How well do we understand the resonant radiation pressure in the heliosphere? Print E-mail
Thursday, 22 November 2018 15:13

In the beginning of this year, scientists from the Laboratory for Solar System Physics and Astrophysics of the Space Research Centre, Polish Academy of Sciences (CBK PAN) developed a new model (see here) of the resonance radiation pressure acting on hydrogen atoms in the heliosphere.

This model is based on larger observational sample than the model used previously, and better reproduces effects related to changes in the solar activity. Therefore, it is expected to be able to better reproduce the force caused by radiation pressure, which together with the solar gravity force determines the trajectories of hydrogen atoms in the heliosphere. Now, while studying the consequences of using new model, the team of scientists from CBK PAN came to surprising conclusions.

Radiation pressure plays a very important role in determination of the interstellar hydrogen distribution in the heliosphere. Studies of the interstellar neutral hydrogen in the heliosphere result in better understanding of the interactions between the heliosphere and surrounding interstellar medium and, of the properties of that medium. In order to create a reliable model of the hydrogen distribution, it is very important to know how the force due to the resonance radiation pressure is changing in time and with distance from the Sun.

The hydrogen distribution can be analyzed based on observations of the heliospheric backscatter glow in the resonance spectral line Lyman-alpha. One of the instruments (GLOWS) on the future NASA mission IMAP will be dedicated to exactly this purpose. Another method is direct detection of atoms by instruments like IBEX-Lo. The heliospheric glow is caused by the fluorescence radiation of hydrogen atoms that are illuminated by the solar spectral line Lyman-alpha – the same one that is the source of the resonance radiation pressure effect.

Scientists from CBK PAN Dr. Izabela Kowalska-Leszczyńska, Prof. Maciej Bzowski, Dr. Justyna Sokół and MSc Marzena Kubiak examined how the new radiation pressure model affects the interstellar neutral hydrogen distribution in the heliosphere and the distributions of its derivatives populations of particles. First of all, they compared the densities of hydrogen predicted by the old model and by the new one. It turned out that during the low solar activity there should be more hydrogen according to the new model. The situation is reversed during the high solar activity, when the new model predicts less gas. The largest differences between the two considered models are in a region located opposite to the direction of inflow of the interstellar gas to the heliosphere.

Another aspect considered by the research team was the value of the density of interstellar neutral hydrogen at the termination shock. Beforehand, it was estimated by scientists from CBK PAN in 2008 using the old model of radiation pressure and the flux of pick up ions observed by the Ulysses mission. The new value of hydrogen density calculated using the new model of radiation pressure turned out to be statistically consistent with the old one due to the large measurement uncertainty, which was at the level of 25% of the measured value.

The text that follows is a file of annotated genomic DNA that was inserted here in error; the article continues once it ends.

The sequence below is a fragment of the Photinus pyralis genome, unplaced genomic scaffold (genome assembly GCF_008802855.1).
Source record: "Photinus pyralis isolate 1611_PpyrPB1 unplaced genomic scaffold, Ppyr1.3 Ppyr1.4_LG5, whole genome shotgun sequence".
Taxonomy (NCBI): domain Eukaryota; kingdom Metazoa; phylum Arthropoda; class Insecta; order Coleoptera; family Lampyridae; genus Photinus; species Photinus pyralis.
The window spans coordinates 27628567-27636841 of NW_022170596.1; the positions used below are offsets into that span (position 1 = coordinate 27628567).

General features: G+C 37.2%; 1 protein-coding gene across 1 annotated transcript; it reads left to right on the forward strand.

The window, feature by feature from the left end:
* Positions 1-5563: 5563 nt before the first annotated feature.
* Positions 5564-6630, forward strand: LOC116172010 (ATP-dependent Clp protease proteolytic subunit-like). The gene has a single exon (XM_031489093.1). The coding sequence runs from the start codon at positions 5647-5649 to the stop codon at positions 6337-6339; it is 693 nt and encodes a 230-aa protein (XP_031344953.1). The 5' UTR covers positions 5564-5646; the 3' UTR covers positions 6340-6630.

Another important question was the influence of the new radiation pressure model on the hydrogen atoms flux seen by the IBEX-Lo detector. Scientists from USA and Russia discovered that the ratios of fluxes of hydrogen atoms observed by IBEX-Lo in different energy bands are not consistent with the models. They suggested that the reason for this may be an insufficient understanding of radiation pressure acting on hydrogen atoms in the heliosphere. Simulations performed by the scientists from CBK PAN showed that indeed, the expected fluxes of h atoms are very sensitive to details of the radiation pressure model, but even using the newest and the more accurate model does not remove the observed discrepancy.

Therefore scientific team from CBK PAN have challenged the existing paradigm how the radiation pressure actually works. According to the current views, if the flux of photons from the Sun decreases with the square of solar distance, then the force due to the radiation pressure should behave in the same way. Since the gravity force also decreases with the square of solar distance, then the ratio of these two forces acting on hydrogen atom should be constant no matter where it is measured. But is that assumption true, if some of the photons are scattered by hydrogen atoms? The scientists from CBK PAN calculated how many of the original photons emitted by the Sun are scattered on hydrogen atoms depending on the location in the heliosphere. They found that even at relatively small distances (within approximately 10 astronomical units – around Saturn’s orbit) the scattering losses can reach 30% of the Lyman-α photons within the spectral sensitivity band of hydrogen. Thus, the force caused by radiation pressure decreases much faster with the distance than previously thought. The modification of radiation pressure force due to the absorption effect is larger than the differences between the two radiation pressure models. Therefore, developing of a new radiation pressure model in the heliosphere is needed. The new model should include absorption processes. However, this new model depends on the distribution of interstellar neutral hydrogen in the heliosphere – the two phenomena are closely related to each other.

Results of this analysis have been presented by the scientific team lead by dr. Izabela Kowalska-Leszczyńska in a paper published The Astrophysical Journal.

Izabela Kowalska-Leszczyńska, Maciej Bzowski

Last Updated on Thursday, 22 November 2018 15:22
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